The Pentagon’s decision to replace elements of an infantry brigade of the 101st Airborne with elements of the 1st Security Force Assistance Brigade (SFAB) has long been in the works.
This will accomplish two tasks: Firstly, it will provide better continuity in training missions with a unit designed to train foreign troops, thereby freeing up combat infantry units. Secondly, it will allow the military to better focus on countering near-peer potential adversaries in the region.
The Pentagon has been stating for months that it was going to review each of the major commands to align their activities with the U.S. military’s broader focus of competing against Russia and China. One of the major areas that were to be reviewed was Africa Command or AFRICOM.
AFRICOM was the first to present recommendations as part of this review process. The Army’s 1st SFAB, which made its first deployment to Afghanistan in 2018, is designed to take on train, advise and assist missions that the conventional infantry brigades are ill-suited for.
“This allows them to perform this important ‘great power competition’ role more effectively and more efficiently than conventional units,” Pentagon spokeswoman Alyssa Farah said in a statement earlier this week.
This move should allay some fears that the U.S. will completely pull out of Africa, where it currently has about 6,000 troops. “We’re not walking away,” Major General Roger Cloutier, the commander of U.S. Army-Africa, said to the media. “We are still engaged. The United States and the U.S. military is still committed to being great partners,” Cloutier added.
With growing violence from jihadist and terror organizations, the host nation governments in the continent can’t handle the scope and provide the expertise needed to rid themselves of the threat.
The Ethiopian National Defense Force and the U.S. Army Africa are co-hosting an African Land Forces Summit in Addis Ababa with partner countries from the region to discuss common interests and problems that each faces.
Numerous training deployments are scheduled for Africa in 2020, the biggest being Exercise African Lion, for which the United States will deploy 4,000 troops which will join 5,000 African troops.
The deployment of elements of the 1st SFAB can benefit the United States in two ways: by combatting the violent terrorism plaguing the continent and by checking the influence of Russia and China.
The SFAB advise and assist units can be tailored to fit the need being able to expand the training programs if they prove successful and the host nations want to increase the number of troops they are to train. It provides continuity and closer to a seamless hand-off to fresh trainers as they deploy and relieve the troops in place.
Conventional infantry brigades from different units would be hard-pressed to replicate that type of seamless transfer. That’s not what they are suited for. Plus, this frees up combat infantry brigades to better prepare for their own missions and deployments.
The Russians have a sizeable presence in Africa, most of which is from their shadowy contractor company known as the Wagner Group. While they are de facto Russian government troops, trained, equipped, and supported by the Russian government, they operate under a whole different set of parameters than most militaries do.
They’ve not fared well as they have little to no experience working in Africa and the host nation armies are looking for a better and long-term alternative. General Cloutier recounted, in an interview with Army Times, a conversation he had with a senior African military official.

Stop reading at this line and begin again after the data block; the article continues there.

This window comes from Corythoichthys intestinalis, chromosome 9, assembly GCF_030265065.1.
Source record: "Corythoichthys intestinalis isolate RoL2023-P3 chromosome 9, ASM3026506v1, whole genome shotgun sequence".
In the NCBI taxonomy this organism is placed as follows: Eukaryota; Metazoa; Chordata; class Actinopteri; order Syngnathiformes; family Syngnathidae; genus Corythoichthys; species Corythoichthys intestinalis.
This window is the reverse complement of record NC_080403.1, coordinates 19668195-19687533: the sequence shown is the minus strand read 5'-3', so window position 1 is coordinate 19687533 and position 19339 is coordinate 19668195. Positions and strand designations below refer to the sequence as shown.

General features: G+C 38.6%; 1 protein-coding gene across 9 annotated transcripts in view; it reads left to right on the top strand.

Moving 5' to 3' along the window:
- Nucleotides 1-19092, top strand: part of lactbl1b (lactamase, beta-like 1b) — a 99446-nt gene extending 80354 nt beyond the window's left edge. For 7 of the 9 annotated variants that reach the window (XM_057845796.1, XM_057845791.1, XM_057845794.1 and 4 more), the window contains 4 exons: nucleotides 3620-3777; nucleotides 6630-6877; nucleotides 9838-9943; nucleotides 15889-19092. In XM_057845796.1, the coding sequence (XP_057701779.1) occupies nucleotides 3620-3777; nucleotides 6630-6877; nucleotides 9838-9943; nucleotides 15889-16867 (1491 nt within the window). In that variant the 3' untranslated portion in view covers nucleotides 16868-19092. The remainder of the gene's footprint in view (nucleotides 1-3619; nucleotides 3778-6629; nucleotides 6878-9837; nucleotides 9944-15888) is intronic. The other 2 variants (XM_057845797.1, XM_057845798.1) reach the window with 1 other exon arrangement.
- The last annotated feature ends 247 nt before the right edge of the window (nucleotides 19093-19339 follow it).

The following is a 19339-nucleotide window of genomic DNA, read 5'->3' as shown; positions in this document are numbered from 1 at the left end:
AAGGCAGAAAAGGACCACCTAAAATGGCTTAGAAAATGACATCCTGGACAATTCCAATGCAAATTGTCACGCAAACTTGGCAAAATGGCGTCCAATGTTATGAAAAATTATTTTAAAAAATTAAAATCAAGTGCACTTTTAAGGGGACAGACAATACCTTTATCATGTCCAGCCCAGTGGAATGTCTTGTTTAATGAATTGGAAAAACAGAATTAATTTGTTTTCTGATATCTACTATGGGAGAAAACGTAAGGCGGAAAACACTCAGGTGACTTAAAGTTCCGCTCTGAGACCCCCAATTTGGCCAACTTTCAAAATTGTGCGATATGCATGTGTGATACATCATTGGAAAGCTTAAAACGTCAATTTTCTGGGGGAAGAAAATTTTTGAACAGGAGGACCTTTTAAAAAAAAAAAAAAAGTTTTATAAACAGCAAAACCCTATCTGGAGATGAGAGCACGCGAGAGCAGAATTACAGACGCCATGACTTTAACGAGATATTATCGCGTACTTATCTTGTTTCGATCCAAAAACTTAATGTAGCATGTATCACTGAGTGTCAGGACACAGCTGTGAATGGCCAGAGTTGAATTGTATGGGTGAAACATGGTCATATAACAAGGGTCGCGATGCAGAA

“He told me, ‘Hey look, we have had a long-standing relationship with another country (Russia) for a long time. We feel like the world is passing us by,’” Cloutier said. “’We are looking for something new. We are looking for something new to be with the United States.'”
The U.S. has been pushing its European allies to do more in Africa. The French have certainly answered the call. They have 4,500 troops in the Sahel region and are increasing that by another 600. They lead the G5 force (Mali, Niger, Mauritania, Burkina Faso, and Chad).
Hopefully, the deployment of the American advise and assist trainers will produce some carryover to the French efforts in the Sahel. Defense Secretary Mark Esper said that he will meet with French Defense Minister Florence Parly soon to discuss the situation in the Sahel, which Esper characterized as strictly “a CT (counter-terrorist) mission.”
Could the Americans expand their training mission to provide a regional training cadre and free up more French Special Operations troops for combat in the region? Possibly — it has been done before. During the 1980s, the American 7th Special Forces Group opened the CREM, Regional Center for Military Training (Centro Regional de Entrenamiento Militar–CREM), in Honduras, where the Americans trained Honduran, Salvadoran, and other forces to combat Nicaraguan expansionism after the Communist government took over in Nicaragua.
While the circumstances surrounding the continent are much different and on a much larger scale, the concept worked and would work again. However, the Republican chair of the Senate Armed Services Committee sees this deployment as just the first step with more Special Operations troops needed.
“The SFAB’s capabilities are well suited for many of AFRICOM’s important missions to train and advise our partners on the continent,” Senator James Inhofe said in a statement. “At the same time, the growing security threats in Africa — from terrorism to China and Russia — require additional capabilities that special operations and other troops currently serving there provide.”
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